Overall though, Asking For It is a brilliant contribution to the genre and is a hard-hitting and emotional read. It deals with a topic that is oft-overlooked and challenges the judgmental narrative around rape and consent. Definitely a must-read for all ages and genders in my opinion.

Bookish Review: Only Ever Yours by Louise O’Neill

Only Ever Yours by Louise O’Neill

Published: July 2015 by Quercus

Genre: Dystopian

Rating: ♥ ♥ ♥ ♥ ♡

Goodreads | Buy on Amazon

Only Ever Yours is author Louise O’Neill’s debut novel which makes it all the more impressive that it won the YA Book Prize this year. There’s been a lot of hype surrounding this book so I was looking forward to diving into this. First things first, I think this book is best enjoyed going into it with as little knowledge of the plot as possible. I’ve kept the review spoiler-free but do avoid if you’re planning on reading the book!

Only Ever Yours  is set in a speculative future where females are no longer conceived naturally. Instead girls (called eves) are “grown” and trained at the School to take on one of three role when they come of age: a Companion, the most desirable position as wives to wealthy and influential men, a Concubine, or a Chastity, women relegated to raising and instructing eves in their education. frieda and isabel have been best friends since they entered the School. However, the pressure of final year sees isabel going off the rails putting her beauty, and her #1 ranking, at risk. As the pool of potential husbands are introduced to the eves, frieda is forced to do what she can to survive – even if that means sacrificing her friendship with isabel in the process…

The book has been described as a cross between The Handmaid’s Tale and Mean Girls, but it was a really fresh and interesting take on feminist ideas and patriarchal society. O’Neill world-builds really effectively, the disturbing nature of the School and the society are in the details – the girls’ strict food intake, their room decor and their structured lives. I also adored O’Neill’s writing style. Her words and sentences are raw and unforgiving, and I was particularly drawn to her similes – some of which actually made me physically uncomfortable (hard to do!)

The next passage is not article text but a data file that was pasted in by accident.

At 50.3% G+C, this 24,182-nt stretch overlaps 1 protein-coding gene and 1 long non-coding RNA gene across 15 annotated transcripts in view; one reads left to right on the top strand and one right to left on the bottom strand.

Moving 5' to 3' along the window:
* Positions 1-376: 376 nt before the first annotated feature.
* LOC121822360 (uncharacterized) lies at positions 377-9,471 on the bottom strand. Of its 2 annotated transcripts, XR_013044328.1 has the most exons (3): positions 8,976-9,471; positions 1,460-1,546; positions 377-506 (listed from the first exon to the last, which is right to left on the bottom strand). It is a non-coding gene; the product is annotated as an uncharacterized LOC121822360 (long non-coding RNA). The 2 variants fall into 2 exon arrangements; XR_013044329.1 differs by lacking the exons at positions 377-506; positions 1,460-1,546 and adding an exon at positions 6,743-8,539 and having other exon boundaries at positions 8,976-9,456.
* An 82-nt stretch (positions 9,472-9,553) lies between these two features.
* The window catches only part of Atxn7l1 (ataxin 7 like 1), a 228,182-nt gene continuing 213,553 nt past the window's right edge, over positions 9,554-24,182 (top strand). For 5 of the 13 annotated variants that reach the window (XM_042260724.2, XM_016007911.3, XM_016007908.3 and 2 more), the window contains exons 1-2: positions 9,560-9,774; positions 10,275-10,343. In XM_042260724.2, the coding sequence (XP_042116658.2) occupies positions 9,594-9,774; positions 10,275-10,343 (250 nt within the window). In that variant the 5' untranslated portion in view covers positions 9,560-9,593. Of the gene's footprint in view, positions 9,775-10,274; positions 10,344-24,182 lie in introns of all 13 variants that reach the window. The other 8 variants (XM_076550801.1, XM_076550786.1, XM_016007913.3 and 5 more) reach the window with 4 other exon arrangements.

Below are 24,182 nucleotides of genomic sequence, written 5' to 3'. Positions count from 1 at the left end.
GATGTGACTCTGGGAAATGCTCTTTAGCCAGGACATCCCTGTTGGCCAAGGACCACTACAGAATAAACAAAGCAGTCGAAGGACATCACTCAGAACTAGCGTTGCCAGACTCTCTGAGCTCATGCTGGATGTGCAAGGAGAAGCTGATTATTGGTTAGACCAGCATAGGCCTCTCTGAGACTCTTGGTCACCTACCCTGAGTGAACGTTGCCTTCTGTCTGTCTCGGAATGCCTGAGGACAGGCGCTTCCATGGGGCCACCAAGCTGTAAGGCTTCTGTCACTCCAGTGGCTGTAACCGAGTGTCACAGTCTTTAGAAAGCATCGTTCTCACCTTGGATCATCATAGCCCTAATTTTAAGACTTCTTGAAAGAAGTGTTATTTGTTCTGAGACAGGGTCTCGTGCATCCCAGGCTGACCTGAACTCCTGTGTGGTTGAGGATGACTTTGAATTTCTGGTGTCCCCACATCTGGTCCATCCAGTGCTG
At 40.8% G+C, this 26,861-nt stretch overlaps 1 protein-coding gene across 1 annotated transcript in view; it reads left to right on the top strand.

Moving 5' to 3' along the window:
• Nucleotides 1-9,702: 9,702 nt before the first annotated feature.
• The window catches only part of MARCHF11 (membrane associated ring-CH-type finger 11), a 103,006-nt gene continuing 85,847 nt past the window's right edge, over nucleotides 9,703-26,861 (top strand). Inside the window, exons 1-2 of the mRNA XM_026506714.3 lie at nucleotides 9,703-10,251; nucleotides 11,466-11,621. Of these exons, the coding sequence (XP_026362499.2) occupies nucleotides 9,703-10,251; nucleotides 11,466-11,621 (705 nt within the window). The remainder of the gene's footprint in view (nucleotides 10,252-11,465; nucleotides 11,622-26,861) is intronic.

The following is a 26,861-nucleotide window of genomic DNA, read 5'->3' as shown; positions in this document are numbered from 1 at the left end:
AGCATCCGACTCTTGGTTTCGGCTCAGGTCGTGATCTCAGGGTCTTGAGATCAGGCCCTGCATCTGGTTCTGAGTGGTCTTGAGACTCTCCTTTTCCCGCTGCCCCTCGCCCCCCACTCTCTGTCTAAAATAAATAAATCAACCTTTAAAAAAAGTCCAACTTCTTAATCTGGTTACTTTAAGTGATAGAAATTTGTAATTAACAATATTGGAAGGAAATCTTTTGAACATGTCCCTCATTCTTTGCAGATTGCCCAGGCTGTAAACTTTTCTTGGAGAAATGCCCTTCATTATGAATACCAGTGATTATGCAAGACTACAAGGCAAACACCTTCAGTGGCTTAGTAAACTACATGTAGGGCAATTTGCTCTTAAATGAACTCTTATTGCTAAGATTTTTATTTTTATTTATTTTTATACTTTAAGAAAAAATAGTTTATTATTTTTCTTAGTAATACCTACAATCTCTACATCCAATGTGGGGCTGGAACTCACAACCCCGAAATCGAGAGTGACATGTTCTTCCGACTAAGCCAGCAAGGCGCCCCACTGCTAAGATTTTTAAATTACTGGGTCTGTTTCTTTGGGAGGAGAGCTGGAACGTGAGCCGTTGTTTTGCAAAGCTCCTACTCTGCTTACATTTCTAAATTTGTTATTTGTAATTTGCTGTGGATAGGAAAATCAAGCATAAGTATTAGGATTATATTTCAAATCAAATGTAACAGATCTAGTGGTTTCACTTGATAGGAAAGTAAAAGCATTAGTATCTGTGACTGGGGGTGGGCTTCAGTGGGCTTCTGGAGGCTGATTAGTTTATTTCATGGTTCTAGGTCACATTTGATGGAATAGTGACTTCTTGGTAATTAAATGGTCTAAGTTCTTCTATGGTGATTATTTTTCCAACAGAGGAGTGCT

They must be dead now, those trees, like everything else. Rotted away, decaying like female babies in the uterus. Decomposing from the inside out.

The characters are simply put, unlikeable – they are vapid and spiteful towards one another and have little, to no, redeeming qualities but that is the whole point. They are a reflection of the depraved society they live in. The girls’ every day is punctuated by rankings and comparisons, which define their worth. The subliminal messaging they are constantly bombarded with whilst asleep and the not-so-subliminal messages of the Chastitys sermons are brutal and brainwashing. There is no let up and no loyalty, the brutality the eves show one another is exhausting but also, uncomfortably familiar too.

Fat girls should be made obsolete.

I wasn’t sold on frieda’s actions towards the end of the book. Whilst they demonstrated her desperation and complete lack of control over her fate, there were times when I wanted to shake her for making naive choices and silly mistakes. isabel is an intentionally distant character, her story is revealed rather slowly, but I would’ve liked to get to know her character a bit better, beyond the numerous flashbacks, especially as frieda worshipped her best friend throughout most of their childhood. There were also some fascinating concepts introduced by the author, such as “Underground” and “female aberrants”, left unexplored which was a shame. The sticking point for many reviewers seems to concern the ending. I must admit I wasn’t totally convinced by the wrap up – it seemed a bit rushed – but neither was I expecting a neatly tied bow, it’s just not that sort of book.

All in all, I was blown away by the sheer intensity of the topics explored in Only Ever Yours and O’Neill’s unflinching style. This is a difficult and uncomfortable read, but it’s supposed to be. O’Neill takes the worst of our society and cranks it up a couple of notches. The reader is forced to confront situations, that while not realistic (yet!), is not a total stretch of the imagination to believe. Definitely one not to miss!

If you’re looking for something similar, the Uglies series by Scott Westerfeld is a cult YA classic. Otherwise, The Handmaid’s Tale, by Margaret Atwood, which O’Neill drew inspiration from is a modern dystopian classic.

Have you read Only Ever Yours? What were your thoughts on the ending? Let me know in the comments below 🙂